What sort of literature speaks to you?

I’ve just finished reading A Little Life by Hanya Yanagihara. It’s a 700-page novel about four friends. The story charts the whole life span of these friends, from their births to their deaths and at no point does it mention in which year it is set. It’s so rich with inner life and almost doesn’t worry itself with factual detail. That sort of concept really interests me. One of the characters has a mysterious past and the novel is based around that: it’s compelling and heart-breaking all at once.

 Have you found your law degree to have helped with your writing?

Yes, in the sense that law is brimming with cases full of possible stories. It’s all about people who are either messing up, or messing each other up, and the legal sphere by its very nature is very conflict-driven. That’s the core of a good story. I’m also interested in bending morality and pushing the limits of what’s accepted: what society considers being right and proper, and what happens if we don’t do this. My stories do have LGBT community characters, for example, who are underrepresented and deserve more acknowledgment. The rules for life should be dynamic and flexible and law paradoxically reflected that for me.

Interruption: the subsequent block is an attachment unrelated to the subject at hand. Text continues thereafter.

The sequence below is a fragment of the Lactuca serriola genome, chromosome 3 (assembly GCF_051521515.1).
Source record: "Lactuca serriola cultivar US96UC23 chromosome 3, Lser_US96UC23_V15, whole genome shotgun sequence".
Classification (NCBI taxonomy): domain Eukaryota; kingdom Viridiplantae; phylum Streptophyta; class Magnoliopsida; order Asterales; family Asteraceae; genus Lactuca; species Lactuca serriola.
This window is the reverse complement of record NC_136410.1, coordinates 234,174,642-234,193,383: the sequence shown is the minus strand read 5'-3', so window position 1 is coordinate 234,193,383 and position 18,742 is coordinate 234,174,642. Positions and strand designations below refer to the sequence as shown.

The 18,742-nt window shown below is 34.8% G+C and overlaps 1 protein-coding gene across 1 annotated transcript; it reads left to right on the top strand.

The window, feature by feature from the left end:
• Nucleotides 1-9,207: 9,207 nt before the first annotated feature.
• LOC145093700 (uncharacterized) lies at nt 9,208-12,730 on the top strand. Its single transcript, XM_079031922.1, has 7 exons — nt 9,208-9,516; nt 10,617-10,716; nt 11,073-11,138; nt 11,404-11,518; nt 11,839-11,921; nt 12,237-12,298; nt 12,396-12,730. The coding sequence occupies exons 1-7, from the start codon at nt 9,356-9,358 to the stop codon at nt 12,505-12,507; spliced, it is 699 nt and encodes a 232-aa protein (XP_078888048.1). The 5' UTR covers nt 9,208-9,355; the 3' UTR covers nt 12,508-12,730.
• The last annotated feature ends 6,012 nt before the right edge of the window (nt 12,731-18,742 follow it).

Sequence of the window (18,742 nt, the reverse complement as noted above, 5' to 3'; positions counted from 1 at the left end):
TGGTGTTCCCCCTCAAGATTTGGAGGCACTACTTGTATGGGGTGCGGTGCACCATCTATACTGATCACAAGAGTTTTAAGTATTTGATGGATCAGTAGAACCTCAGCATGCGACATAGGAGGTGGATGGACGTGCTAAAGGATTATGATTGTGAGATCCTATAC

You write a lot about modern dating: what compels you to this?

It brings a fascinating mash of personalities and there’s a lot of humour and drama where people are working to find common ground. It’s rich material to mine!

 Your short story ‘Naz’ was excellent. What is your advice for writers, especially writing within the short story medium, to translate an emotive account to the page?

 I think it’s about tapping into your character. You need to understand what your character wants and show that emotionally – visually, even. Channel it through what they say and do. That’s what will make it universal and engaging. I enjoy doing this with random things!  For example, looking at really weird sexual fetishes that a character might have and making that accessible to the mainstream. People want to be taken on a journey about a topic they know nothing about.

And a plot-based question: how do you whittle down to the kernels of your stories?

Heighten the tension and push the revelations: what does your audience/the characters find out? What do they learn about each other? For example, in my short film ‘The Shift’, it looks as if one woman has the better lot, when in reality both the female characters are being given a raw deal. We’ve shown that through small, but meaningful gestures. For ‘Home Girl’ I spent a whole day in the script writing process, really thinking about the dramatics.  It’s a very immersive process. 

 What would you say have been some of the highlights of your career?

Having my play Speed picked up and put on stage has been a massive life event. I saw an idea that’s lived purely in my imagination, captured so brilliantly on stage. It was wonderful to work with such a talented director (who I’m working with again right now) and great actors. The collaborative spark took this intimate subject matter to a whole new level.  I do enjoy that about the theatre and film forms: that you can show emotions rather than just speaking them.